Krause must hide his anxiety from young men studying him for signs of it. We see it, though, like the quick burst of sobbing when he gets a couple of seconds alone. In his cabin, far beyond the point of exhaustion, Krause is bemused at the breaking of a pencil point on a notepad, when trying to compose a last message to his convoy. Even the demonstration of Krause’s prime characteristic, his Christian-soldiering — or rather, sailoring — isn’t boring. There’s mildness in the way Krause rebukes the crew hurraying over the successful depth-charging of a Nazi sub. He isn’t a starchy preacher. Hanks’ voice is quiet to the brink of inaudibility, when he reads that noble passage from the Book of Common Prayer meant for burial at sea. (The scene is not too noble to watch, though; there’s grim pathos in the way the third body dumped over the side becomes tangled in the American flag that shrouds it.)
The depth Hanks brings to this almost eclipses the adventure, but mostly, Greyhound is a ripping yarn. It’s an adaptation of a 1955 novel titled The Good Shepherd by C. S. Forester, the popular storyteller of the British Navy in the Napoleonic wars and the creator of the heroic Captain Horatio Hornblower. (There would be no Aubrey and Maturin if it weren’t for Hornblower.) Built into the movie is the excitement of the engagements — the zigging and zagging to escape the subs, which makes the Greyhound yaw like a sailboat, with the bow tilted at a sickening angle. Despite the welcome scarcity of patriotic gore, again and again are scenes of nightmare fodder. By chance, the Greyhound pulls up side by side with a surfaced German sub, so close that you could throw a rock at it. Yet because of the placement of the guns, it’s still out of range. A viewer can decide which calamities are the most fear-inducing: in the dark of night, a long slow sideswiping of another ship, with the sparks flying from the grinding bulkheads, or an incident with a caroming torpedo, malignantly alive and horribly fast.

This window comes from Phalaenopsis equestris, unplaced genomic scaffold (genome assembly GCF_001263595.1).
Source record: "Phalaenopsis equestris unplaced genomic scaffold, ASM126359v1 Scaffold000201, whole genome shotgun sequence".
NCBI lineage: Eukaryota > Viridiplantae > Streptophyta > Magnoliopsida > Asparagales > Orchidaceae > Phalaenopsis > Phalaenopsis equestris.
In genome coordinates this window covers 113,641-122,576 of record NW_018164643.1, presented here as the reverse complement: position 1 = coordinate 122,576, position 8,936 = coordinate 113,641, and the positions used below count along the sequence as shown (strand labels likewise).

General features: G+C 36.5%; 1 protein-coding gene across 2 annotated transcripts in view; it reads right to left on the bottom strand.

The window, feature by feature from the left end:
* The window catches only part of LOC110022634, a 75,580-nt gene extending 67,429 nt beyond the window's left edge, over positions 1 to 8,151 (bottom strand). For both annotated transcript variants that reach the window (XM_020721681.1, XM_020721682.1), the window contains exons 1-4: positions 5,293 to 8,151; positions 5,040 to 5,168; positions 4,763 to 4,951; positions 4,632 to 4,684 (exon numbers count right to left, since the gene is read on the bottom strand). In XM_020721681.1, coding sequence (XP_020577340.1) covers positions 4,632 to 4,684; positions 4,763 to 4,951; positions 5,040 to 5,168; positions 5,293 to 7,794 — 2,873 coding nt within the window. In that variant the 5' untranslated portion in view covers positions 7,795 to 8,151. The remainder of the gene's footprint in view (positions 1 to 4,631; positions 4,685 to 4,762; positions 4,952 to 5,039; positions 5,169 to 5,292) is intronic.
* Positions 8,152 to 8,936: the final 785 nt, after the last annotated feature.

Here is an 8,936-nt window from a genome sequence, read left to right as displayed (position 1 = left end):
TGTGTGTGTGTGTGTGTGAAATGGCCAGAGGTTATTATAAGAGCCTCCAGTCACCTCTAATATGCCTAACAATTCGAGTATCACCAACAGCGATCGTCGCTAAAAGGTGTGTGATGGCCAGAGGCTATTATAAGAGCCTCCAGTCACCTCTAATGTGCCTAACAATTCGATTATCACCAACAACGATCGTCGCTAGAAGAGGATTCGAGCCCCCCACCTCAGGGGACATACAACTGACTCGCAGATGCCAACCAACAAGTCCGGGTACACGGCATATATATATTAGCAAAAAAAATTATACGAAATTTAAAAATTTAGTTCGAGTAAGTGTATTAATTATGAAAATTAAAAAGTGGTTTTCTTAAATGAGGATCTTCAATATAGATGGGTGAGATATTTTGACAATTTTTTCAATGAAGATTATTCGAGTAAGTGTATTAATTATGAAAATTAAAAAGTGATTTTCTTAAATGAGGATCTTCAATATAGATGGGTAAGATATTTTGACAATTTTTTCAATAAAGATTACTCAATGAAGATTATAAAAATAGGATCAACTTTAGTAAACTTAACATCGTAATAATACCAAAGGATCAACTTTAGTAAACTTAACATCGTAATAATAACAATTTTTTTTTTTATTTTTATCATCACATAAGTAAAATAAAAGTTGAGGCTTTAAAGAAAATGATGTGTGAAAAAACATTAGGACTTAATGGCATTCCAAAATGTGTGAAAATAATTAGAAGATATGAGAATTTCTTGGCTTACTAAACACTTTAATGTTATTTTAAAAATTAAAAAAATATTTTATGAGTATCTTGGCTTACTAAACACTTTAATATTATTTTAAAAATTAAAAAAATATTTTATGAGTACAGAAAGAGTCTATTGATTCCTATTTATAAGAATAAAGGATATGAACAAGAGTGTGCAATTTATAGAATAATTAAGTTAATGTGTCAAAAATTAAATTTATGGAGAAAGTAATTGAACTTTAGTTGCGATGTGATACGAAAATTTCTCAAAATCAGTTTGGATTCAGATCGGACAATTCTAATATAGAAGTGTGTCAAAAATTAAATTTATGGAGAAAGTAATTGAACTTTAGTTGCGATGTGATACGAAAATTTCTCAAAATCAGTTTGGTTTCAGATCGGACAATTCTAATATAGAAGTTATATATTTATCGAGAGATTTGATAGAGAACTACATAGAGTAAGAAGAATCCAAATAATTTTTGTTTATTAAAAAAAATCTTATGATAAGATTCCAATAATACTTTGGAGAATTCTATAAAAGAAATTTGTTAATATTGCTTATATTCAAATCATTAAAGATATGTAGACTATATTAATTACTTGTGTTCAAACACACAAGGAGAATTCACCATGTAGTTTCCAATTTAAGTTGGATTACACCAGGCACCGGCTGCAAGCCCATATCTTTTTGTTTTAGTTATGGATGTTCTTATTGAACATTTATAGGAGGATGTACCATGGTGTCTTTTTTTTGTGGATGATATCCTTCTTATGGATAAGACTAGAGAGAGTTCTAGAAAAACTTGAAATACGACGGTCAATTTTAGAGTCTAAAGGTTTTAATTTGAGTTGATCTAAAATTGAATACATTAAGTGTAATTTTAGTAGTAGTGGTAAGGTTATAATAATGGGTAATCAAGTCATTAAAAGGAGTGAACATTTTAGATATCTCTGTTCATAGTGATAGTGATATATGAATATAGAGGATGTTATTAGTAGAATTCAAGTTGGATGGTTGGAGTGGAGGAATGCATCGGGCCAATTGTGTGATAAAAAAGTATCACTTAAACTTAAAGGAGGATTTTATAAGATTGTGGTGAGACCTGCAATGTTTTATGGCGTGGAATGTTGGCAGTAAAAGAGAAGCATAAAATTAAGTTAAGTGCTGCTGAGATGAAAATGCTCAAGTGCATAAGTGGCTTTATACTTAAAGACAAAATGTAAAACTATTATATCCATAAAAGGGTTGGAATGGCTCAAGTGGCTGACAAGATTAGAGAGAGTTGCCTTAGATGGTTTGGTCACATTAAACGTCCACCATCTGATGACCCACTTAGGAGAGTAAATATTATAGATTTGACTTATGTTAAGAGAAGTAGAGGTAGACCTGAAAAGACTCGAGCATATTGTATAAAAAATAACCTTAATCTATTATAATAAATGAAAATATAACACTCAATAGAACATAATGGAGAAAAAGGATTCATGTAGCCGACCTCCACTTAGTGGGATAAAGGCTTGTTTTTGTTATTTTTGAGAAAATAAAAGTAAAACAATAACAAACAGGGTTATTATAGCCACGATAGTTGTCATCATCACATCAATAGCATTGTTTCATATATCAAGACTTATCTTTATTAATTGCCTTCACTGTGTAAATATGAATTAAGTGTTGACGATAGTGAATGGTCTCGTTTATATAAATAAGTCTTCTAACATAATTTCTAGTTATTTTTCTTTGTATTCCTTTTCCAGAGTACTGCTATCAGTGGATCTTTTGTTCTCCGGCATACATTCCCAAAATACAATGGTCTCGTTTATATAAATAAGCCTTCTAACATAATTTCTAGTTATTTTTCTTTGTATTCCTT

Schneider was a cinematographer once, and he works an austere palette of greys, blacks, frosty blues, and gritty whites when the ship ices over. At night the bridge is lit with rich red light. One scene takes the God’s eye view rising up from gunsmoke and fog and into the neon green of the aurora borealis.
Thoroughly detailed and fast-paced as it is, the historical accuracy of Greyhound is sometimes dubious. One of the U-Boat wolfpack broadcast taunts over the Greyhound’s radio, howling as if they were impersonating 1950s radio DJ Wolfman Jack. (What part of ‘run silent, run deep’ can’t the Nazis understand?). And Krause quotes from the lyrics of the tune “Rum and Coca-Cola,” several years before that song was a hit.
But Hanks will do things that seem fresh throughout: as during a battle when he shows gentleness with a young crewman too paralyzed by fright to carry out his instructions.
“Son, you heard the order?” Leadership is another one of those things you don’t miss until it’s gone. Hanks is a reservoir of depleted American integrity, and watching him is a constant and reassuring pleasure.